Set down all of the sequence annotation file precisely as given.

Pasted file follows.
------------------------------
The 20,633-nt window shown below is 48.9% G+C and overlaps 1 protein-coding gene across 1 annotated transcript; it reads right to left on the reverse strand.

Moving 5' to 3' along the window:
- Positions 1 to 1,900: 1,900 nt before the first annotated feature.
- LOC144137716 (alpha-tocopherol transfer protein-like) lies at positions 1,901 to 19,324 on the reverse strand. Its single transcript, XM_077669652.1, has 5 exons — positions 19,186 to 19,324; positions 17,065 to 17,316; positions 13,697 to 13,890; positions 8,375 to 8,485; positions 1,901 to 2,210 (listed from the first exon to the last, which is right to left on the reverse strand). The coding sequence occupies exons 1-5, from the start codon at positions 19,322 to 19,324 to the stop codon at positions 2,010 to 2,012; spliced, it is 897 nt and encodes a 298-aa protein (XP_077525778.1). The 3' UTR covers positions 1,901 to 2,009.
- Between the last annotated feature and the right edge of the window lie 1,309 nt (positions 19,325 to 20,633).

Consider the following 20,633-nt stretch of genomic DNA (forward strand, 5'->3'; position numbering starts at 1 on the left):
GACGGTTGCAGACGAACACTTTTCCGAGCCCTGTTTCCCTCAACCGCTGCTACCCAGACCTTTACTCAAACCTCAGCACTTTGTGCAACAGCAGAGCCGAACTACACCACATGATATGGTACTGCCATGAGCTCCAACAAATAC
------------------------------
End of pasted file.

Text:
The 20,633-nt window shown below is 48.9% G+C and overlaps 1 protein-coding gene across 1 annotated transcript; it reads right to left on the reverse strand.

Moving 5' to 3' along the window:
- Positions 1 to 1,900: 1,900 nt before the first annotated feature.
- LOC144137716 (alpha-tocopherol transfer protein-like) lies at positions 1,901 to 19,324 on the reverse strand. Its single transcript, XM_077669652.1, has 5 exons — positions 19,186 to 19,324; positions 17,065 to 17,316; positions 13,697 to 13,890; positions 8,375 to 8,485; positions 1,901 to 2,210 (listed from the first exon to the last, which is right to left on the reverse strand). The coding sequence occupies exons 1-5, from the start codon at positions 19,322 to 19,324 to the stop codon at positions 2,010 to 2,012; spliced, it is 897 nt and encodes a 298-aa protein (XP_077525778.1). The 3' UTR covers positions 1,901 to 2,009.
- Between the last annotated feature and the right edge of the window lie 1,309 nt (positions 19,325 to 20,633).

Consider the following 20,633-nt stretch of genomic DNA (forward strand, 5'->3'; position numbering starts at 1 on the left):
GACGGTTGCAGACGAACACTTTTCCGAGCCCTGTTTCCCTCAACCGCTGCTACCCAGACCTTTACTCAAACCTCAGCACTTTGTGCAACAGCAGAGCCGAACTACACCACATGATATGGTACTGCCATGAGCTCCAACAAATAC